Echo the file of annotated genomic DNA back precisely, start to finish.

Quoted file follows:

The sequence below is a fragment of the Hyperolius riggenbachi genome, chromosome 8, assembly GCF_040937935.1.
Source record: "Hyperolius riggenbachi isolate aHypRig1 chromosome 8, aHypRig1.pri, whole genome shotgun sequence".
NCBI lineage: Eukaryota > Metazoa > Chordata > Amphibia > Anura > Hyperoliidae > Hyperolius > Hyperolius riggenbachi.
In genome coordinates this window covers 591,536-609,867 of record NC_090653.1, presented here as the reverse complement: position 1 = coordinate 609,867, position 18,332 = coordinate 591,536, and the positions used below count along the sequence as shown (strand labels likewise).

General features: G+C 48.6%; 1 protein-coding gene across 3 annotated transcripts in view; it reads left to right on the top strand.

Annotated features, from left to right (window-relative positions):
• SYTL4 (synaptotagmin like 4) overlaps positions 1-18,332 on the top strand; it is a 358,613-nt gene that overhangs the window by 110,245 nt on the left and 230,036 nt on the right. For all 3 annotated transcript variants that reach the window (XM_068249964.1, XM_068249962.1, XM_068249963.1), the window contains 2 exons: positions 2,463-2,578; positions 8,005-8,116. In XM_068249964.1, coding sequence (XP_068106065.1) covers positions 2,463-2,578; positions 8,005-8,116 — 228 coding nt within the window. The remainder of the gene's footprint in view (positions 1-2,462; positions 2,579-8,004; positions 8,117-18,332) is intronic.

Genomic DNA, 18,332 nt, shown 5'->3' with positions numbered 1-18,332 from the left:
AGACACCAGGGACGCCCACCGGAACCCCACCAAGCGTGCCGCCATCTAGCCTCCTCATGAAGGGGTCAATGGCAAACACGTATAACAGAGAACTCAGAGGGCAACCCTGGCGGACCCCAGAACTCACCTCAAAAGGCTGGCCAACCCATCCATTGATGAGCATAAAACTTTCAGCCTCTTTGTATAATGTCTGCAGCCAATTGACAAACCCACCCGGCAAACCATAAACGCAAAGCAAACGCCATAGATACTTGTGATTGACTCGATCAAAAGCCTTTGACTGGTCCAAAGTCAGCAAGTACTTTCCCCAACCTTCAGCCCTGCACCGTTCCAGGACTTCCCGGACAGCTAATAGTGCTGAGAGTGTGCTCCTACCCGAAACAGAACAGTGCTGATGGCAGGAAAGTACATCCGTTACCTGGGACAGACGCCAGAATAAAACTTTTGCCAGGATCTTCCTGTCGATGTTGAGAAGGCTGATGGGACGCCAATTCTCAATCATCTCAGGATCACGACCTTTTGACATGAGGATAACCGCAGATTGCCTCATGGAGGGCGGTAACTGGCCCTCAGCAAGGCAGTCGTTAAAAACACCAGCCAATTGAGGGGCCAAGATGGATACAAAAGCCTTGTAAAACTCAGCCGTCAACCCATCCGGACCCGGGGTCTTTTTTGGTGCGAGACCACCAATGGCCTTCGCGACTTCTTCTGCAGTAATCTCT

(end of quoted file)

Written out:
The sequence below is a fragment of the Hyperolius riggenbachi genome, chromosome 8, assembly GCF_040937935.1.
Source record: "Hyperolius riggenbachi isolate aHypRig1 chromosome 8, aHypRig1.pri, whole genome shotgun sequence".
NCBI lineage: Eukaryota > Metazoa > Chordata > Amphibia > Anura > Hyperoliidae > Hyperolius > Hyperolius riggenbachi.
In genome coordinates this window covers 591,536-609,867 of record NC_090653.1, presented here as the reverse complement: position 1 = coordinate 609,867, position 18,332 = coordinate 591,536, and the positions used below count along the sequence as shown (strand labels likewise).

General features: G+C 48.6%; 1 protein-coding gene across 3 annotated transcripts in view; it reads left to right on the top strand.

Annotated features, from left to right (window-relative positions):
• SYTL4 (synaptotagmin like 4) overlaps positions 1-18,332 on the top strand; it is a 358,613-nt gene that overhangs the window by 110,245 nt on the left and 230,036 nt on the right. For all 3 annotated transcript variants that reach the window (XM_068249964.1, XM_068249962.1, XM_068249963.1), the window contains 2 exons: positions 2,463-2,578; positions 8,005-8,116. In XM_068249964.1, coding sequence (XP_068106065.1) covers positions 2,463-2,578; positions 8,005-8,116 — 228 coding nt within the window. The remainder of the gene's footprint in view (positions 1-2,462; positions 2,579-8,004; positions 8,117-18,332) is intronic.

Genomic DNA, 18,332 nt, shown 5'->3' with positions numbered 1-18,332 from the left:
AGACACCAGGGACGCCCACCGGAACCCCACCAAGCGTGCCGCCATCTAGCCTCCTCATGAAGGGGTCAATGGCAAACACGTATAACAGAGAACTCAGAGGGCAACCCTGGCGGACCCCAGAACTCACCTCAAAAGGCTGGCCAACCCATCCATTGATGAGCATAAAACTTTCAGCCTCTTTGTATAATGTCTGCAGCCAATTGACAAACCCACCCGGCAAACCATAAACGCAAAGCAAACGCCATAGATACTTGTGATTGACTCGATCAAAAGCCTTTGACTGGTCCAAAGTCAGCAAGTACTTTCCCCAACCTTCAGCCCTGCACCGTTCCAGGACTTCCCGGACAGCTAATAGTGCTGAGAGTGTGCTCCTACCCGAAACAGAACAGTGCTGATGGCAGGAAAGTACATCCGTTACCTGGGACAGACGCCAGAATAAAACTTTTGCCAGGATCTTCCTGTCGATGTTGAGAAGGCTGATGGGACGCCAATTCTCAATCATCTCAGGATCACGACCTTTTGACATGAGGATAACCGCAGATTGCCTCATGGAGGGCGGTAACTGGCCCTCAGCAAGGCAGTCGTTAAAAACACCAGCCAATTGAGGGGCCAAGATGGATACAAAAGCCTTGTAAAACTCAGCCGTCAACCCATCCGGACCCGGGGTCTTTTTTGGTGCGAGACCACCAATGGCCTTCGCGACTTCTTCTGCAGTAATCTCT